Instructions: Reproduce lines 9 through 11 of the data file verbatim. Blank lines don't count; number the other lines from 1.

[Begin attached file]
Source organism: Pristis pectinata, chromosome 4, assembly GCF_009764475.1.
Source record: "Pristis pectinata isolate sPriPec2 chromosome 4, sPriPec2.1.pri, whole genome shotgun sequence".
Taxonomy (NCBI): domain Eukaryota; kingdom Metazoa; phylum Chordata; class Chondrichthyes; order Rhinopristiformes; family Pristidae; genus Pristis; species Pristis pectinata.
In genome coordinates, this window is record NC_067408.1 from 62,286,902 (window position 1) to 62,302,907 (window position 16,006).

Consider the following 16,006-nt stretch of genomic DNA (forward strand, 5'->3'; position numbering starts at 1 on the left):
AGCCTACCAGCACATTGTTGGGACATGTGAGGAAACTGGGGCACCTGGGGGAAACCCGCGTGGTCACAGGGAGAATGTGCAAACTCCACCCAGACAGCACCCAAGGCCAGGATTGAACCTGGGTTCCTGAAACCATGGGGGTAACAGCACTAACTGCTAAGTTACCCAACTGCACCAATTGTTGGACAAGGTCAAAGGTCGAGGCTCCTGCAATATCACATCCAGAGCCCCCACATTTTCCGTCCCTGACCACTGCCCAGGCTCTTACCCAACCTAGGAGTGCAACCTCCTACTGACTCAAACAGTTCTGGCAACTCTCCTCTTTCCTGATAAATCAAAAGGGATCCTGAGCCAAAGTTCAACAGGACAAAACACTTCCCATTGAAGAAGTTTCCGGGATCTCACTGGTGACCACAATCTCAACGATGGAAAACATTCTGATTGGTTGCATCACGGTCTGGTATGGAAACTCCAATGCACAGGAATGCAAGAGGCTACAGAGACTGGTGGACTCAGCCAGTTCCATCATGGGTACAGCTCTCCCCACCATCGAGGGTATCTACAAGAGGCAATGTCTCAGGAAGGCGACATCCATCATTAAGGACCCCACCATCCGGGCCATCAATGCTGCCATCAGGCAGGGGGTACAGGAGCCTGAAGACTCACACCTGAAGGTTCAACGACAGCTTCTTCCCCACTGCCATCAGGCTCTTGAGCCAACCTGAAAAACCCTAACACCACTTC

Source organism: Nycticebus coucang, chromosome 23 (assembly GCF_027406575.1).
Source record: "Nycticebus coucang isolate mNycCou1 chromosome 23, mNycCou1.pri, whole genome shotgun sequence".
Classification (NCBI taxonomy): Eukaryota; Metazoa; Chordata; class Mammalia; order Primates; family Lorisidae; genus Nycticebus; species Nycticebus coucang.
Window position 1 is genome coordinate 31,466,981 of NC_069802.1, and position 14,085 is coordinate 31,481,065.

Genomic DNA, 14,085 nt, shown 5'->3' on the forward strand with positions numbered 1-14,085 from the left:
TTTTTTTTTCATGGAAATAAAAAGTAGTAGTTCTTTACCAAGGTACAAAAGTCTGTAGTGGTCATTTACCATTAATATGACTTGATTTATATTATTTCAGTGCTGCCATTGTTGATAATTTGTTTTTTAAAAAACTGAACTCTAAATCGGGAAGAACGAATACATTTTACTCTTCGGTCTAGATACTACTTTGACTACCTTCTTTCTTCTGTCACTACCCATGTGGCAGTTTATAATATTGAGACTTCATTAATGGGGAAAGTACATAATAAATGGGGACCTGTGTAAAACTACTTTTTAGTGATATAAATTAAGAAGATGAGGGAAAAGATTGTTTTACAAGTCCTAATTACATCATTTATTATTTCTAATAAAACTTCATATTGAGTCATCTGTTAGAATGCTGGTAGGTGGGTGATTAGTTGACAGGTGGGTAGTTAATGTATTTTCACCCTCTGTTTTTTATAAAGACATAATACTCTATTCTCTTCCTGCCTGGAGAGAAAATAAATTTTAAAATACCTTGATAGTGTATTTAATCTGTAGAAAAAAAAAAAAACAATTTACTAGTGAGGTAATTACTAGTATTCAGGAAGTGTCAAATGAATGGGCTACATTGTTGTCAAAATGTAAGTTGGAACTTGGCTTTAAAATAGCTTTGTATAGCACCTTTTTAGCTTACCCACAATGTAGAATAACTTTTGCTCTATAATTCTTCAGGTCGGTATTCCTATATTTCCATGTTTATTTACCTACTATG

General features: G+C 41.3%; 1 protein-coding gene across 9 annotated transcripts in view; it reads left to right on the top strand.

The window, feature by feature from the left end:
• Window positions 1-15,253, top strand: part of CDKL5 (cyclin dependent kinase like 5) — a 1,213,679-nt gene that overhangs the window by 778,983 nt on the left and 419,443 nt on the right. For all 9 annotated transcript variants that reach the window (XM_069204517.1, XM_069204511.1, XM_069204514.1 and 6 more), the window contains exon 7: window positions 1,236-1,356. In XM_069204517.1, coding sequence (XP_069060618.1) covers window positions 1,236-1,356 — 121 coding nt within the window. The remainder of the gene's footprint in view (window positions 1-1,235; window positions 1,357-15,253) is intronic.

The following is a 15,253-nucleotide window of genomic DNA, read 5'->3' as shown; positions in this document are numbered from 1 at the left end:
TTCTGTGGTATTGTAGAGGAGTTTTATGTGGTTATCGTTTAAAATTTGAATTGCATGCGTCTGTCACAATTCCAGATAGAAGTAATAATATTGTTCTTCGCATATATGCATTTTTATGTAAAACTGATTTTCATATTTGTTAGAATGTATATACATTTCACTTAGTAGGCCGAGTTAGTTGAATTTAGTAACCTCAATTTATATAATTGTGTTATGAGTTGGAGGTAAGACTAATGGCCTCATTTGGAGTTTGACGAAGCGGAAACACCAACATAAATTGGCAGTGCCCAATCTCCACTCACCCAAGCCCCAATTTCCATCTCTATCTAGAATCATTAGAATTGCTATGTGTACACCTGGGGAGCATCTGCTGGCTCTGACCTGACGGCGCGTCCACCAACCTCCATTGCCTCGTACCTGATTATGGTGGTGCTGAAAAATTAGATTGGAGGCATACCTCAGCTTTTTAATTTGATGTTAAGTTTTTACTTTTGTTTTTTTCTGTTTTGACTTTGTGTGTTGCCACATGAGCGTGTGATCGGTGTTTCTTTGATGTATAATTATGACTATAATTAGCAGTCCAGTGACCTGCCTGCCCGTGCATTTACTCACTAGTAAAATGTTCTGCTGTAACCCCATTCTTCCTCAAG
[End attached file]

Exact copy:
Classification (NCBI taxonomy): Eukaryota; Metazoa; Chordata; class Mammalia; order Primates; family Lorisidae; genus Nycticebus; species Nycticebus coucang.
Window position 1 is genome coordinate 31,466,981 of NC_069802.1, and position 14,085 is coordinate 31,481,065.

Genomic DNA, 14,085 nt, shown 5'->3' on the forward strand with positions numbered 1-14,085 from the left: